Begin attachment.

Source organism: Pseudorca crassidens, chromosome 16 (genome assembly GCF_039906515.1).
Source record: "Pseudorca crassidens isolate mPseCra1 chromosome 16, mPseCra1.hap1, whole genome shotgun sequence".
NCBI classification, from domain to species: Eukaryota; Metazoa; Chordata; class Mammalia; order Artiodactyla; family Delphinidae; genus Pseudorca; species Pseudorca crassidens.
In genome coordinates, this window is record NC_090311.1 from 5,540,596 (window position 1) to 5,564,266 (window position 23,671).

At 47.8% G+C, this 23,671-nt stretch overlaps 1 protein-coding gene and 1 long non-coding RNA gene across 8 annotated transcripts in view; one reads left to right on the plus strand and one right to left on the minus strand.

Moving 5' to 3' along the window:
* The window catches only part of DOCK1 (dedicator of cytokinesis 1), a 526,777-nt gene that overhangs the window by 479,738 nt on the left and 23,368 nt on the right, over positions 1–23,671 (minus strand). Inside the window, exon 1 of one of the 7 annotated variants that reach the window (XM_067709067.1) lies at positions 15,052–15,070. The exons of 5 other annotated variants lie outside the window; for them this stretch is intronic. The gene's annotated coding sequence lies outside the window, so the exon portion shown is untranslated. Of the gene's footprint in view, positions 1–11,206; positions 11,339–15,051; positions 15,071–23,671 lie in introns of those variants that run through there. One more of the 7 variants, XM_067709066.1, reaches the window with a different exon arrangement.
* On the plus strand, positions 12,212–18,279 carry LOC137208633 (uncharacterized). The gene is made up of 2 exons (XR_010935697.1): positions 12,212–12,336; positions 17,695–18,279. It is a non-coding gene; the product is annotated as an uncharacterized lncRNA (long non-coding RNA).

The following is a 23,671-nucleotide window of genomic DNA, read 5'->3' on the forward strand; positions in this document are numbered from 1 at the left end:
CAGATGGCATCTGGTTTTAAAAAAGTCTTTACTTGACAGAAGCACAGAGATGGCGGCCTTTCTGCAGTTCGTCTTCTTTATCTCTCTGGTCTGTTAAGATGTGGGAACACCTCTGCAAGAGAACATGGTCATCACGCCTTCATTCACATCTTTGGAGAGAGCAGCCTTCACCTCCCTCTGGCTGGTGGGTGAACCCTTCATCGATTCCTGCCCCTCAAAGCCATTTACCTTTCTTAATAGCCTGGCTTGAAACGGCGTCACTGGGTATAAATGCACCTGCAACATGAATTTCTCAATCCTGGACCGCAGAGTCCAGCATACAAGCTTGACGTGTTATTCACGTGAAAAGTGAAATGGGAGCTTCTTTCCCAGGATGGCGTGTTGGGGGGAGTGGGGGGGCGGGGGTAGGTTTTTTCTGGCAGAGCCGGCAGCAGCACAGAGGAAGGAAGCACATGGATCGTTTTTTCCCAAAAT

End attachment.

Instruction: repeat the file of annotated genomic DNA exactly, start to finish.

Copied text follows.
Source organism: Pseudorca crassidens, chromosome 16 (genome assembly GCF_039906515.1).
Source record: "Pseudorca crassidens isolate mPseCra1 chromosome 16, mPseCra1.hap1, whole genome shotgun sequence".
NCBI classification, from domain to species: Eukaryota; Metazoa; Chordata; class Mammalia; order Artiodactyla; family Delphinidae; genus Pseudorca; species Pseudorca crassidens.
In genome coordinates, this window is record NC_090311.1 from 5,540,596 (window position 1) to 5,564,266 (window position 23,671).

At 47.8% G+C, this 23,671-nt stretch overlaps 1 protein-coding gene and 1 long non-coding RNA gene across 8 annotated transcripts in view; one reads left to right on the plus strand and one right to left on the minus strand.

Moving 5' to 3' along the window:
* The window catches only part of DOCK1 (dedicator of cytokinesis 1), a 526,777-nt gene that overhangs the window by 479,738 nt on the left and 23,368 nt on the right, over positions 1–23,671 (minus strand). Inside the window, exon 1 of one of the 7 annotated variants that reach the window (XM_067709067.1) lies at positions 15,052–15,070. The exons of 5 other annotated variants lie outside the window; for them this stretch is intronic. The gene's annotated coding sequence lies outside the window, so the exon portion shown is untranslated. Of the gene's footprint in view, positions 1–11,206; positions 11,339–15,051; positions 15,071–23,671 lie in introns of those variants that run through there. One more of the 7 variants, XM_067709066.1, reaches the window with a different exon arrangement.
* On the plus strand, positions 12,212–18,279 carry LOC137208633 (uncharacterized). The gene is made up of 2 exons (XR_010935697.1): positions 12,212–12,336; positions 17,695–18,279. It is a non-coding gene; the product is annotated as an uncharacterized lncRNA (long non-coding RNA).

The following is a 23,671-nucleotide window of genomic DNA, read 5'->3' on the forward strand; positions in this document are numbered from 1 at the left end:
CAGATGGCATCTGGTTTTAAAAAAGTCTTTACTTGACAGAAGCACAGAGATGGCGGCCTTTCTGCAGTTCGTCTTCTTTATCTCTCTGGTCTGTTAAGATGTGGGAACACCTCTGCAAGAGAACATGGTCATCACGCCTTCATTCACATCTTTGGAGAGAGCAGCCTTCACCTCCCTCTGGCTGGTGGGTGAACCCTTCATCGATTCCTGCCCCTCAAAGCCATTTACCTTTCTTAATAGCCTGGCTTGAAACGGCGTCACTGGGTATAAATGCACCTGCAACATGAATTTCTCAATCCTGGACCGCAGAGTCCAGCATACAAGCTTGACGTGTTATTCACGTGAAAAGTGAAATGGGAGCTTCTTTCCCAGGATGGCGTGTTGGGGGGAGTGGGGGGGCGGGGGTAGGTTTTTTCTGGCAGAGCCGGCAGCAGCACAGAGGAAGGAAGCACATGGATCGTTTTTTCCCAAAAT